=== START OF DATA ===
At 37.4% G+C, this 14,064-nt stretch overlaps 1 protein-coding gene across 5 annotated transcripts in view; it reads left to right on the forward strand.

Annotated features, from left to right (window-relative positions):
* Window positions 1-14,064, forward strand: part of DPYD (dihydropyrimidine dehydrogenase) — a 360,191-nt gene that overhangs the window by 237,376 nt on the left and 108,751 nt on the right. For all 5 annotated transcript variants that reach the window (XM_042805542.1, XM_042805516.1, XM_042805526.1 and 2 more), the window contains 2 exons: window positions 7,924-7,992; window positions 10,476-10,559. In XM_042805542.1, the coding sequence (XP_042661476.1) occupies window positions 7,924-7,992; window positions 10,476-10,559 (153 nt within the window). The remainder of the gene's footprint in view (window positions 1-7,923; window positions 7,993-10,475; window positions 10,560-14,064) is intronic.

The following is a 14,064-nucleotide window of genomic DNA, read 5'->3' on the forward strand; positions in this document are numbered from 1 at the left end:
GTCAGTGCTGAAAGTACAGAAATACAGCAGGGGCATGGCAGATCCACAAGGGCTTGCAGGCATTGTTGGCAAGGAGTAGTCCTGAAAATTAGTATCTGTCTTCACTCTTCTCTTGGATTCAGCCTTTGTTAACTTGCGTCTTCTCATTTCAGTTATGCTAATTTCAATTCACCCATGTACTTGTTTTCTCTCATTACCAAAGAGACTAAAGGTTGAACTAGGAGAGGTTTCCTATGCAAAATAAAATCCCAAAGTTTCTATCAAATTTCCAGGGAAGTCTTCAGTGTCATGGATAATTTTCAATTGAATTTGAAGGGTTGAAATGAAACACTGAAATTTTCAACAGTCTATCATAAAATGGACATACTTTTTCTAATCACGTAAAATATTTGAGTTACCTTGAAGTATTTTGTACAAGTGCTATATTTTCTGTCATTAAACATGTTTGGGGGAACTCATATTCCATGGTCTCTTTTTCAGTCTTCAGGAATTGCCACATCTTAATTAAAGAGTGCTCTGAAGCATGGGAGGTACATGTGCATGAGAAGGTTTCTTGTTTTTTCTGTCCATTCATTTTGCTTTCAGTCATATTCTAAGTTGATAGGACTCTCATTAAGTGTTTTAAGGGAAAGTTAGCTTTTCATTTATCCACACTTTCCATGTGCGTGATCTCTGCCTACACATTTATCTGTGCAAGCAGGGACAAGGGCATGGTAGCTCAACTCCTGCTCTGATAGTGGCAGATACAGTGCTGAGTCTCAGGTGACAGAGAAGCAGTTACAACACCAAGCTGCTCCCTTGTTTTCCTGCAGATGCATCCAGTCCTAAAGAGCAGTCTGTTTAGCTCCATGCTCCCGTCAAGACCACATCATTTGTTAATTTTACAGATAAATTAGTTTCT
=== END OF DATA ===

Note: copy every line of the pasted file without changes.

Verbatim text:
At 37.4% G+C, this 14,064-nt stretch overlaps 1 protein-coding gene across 5 annotated transcripts in view; it reads left to right on the forward strand.

Annotated features, from left to right (window-relative positions):
* Window positions 1-14,064, forward strand: part of DPYD (dihydropyrimidine dehydrogenase) — a 360,191-nt gene that overhangs the window by 237,376 nt on the left and 108,751 nt on the right. For all 5 annotated transcript variants that reach the window (XM_042805542.1, XM_042805516.1, XM_042805526.1 and 2 more), the window contains 2 exons: window positions 7,924-7,992; window positions 10,476-10,559. In XM_042805542.1, the coding sequence (XP_042661476.1) occupies window positions 7,924-7,992; window positions 10,476-10,559 (153 nt within the window). The remainder of the gene's footprint in view (window positions 1-7,923; window positions 7,993-10,475; window positions 10,560-14,064) is intronic.

The following is a 14,064-nucleotide window of genomic DNA, read 5'->3' on the forward strand; positions in this document are numbered from 1 at the left end:
GTCAGTGCTGAAAGTACAGAAATACAGCAGGGGCATGGCAGATCCACAAGGGCTTGCAGGCATTGTTGGCAAGGAGTAGTCCTGAAAATTAGTATCTGTCTTCACTCTTCTCTTGGATTCAGCCTTTGTTAACTTGCGTCTTCTCATTTCAGTTATGCTAATTTCAATTCACCCATGTACTTGTTTTCTCTCATTACCAAAGAGACTAAAGGTTGAACTAGGAGAGGTTTCCTATGCAAAATAAAATCCCAAAGTTTCTATCAAATTTCCAGGGAAGTCTTCAGTGTCATGGATAATTTTCAATTGAATTTGAAGGGTTGAAATGAAACACTGAAATTTTCAACAGTCTATCATAAAATGGACATACTTTTTCTAATCACGTAAAATATTTGAGTTACCTTGAAGTATTTTGTACAAGTGCTATATTTTCTGTCATTAAACATGTTTGGGGGAACTCATATTCCATGGTCTCTTTTTCAGTCTTCAGGAATTGCCACATCTTAATTAAAGAGTGCTCTGAAGCATGGGAGGTACATGTGCATGAGAAGGTTTCTTGTTTTTTCTGTCCATTCATTTTGCTTTCAGTCATATTCTAAGTTGATAGGACTCTCATTAAGTGTTTTAAGGGAAAGTTAGCTTTTCATTTATCCACACTTTCCATGTGCGTGATCTCTGCCTACACATTTATCTGTGCAAGCAGGGACAAGGGCATGGTAGCTCAACTCCTGCTCTGATAGTGGCAGATACAGTGCTGAGTCTCAGGTGACAGAGAAGCAGTTACAACACCAAGCTGCTCCCTTGTTTTCCTGCAGATGCATCCAGTCCTAAAGAGCAGTCTGTTTAGCTCCATGCTCCCGTCAAGACCACATCATTTGTTAATTTTACAGATAAATTAGTTTCT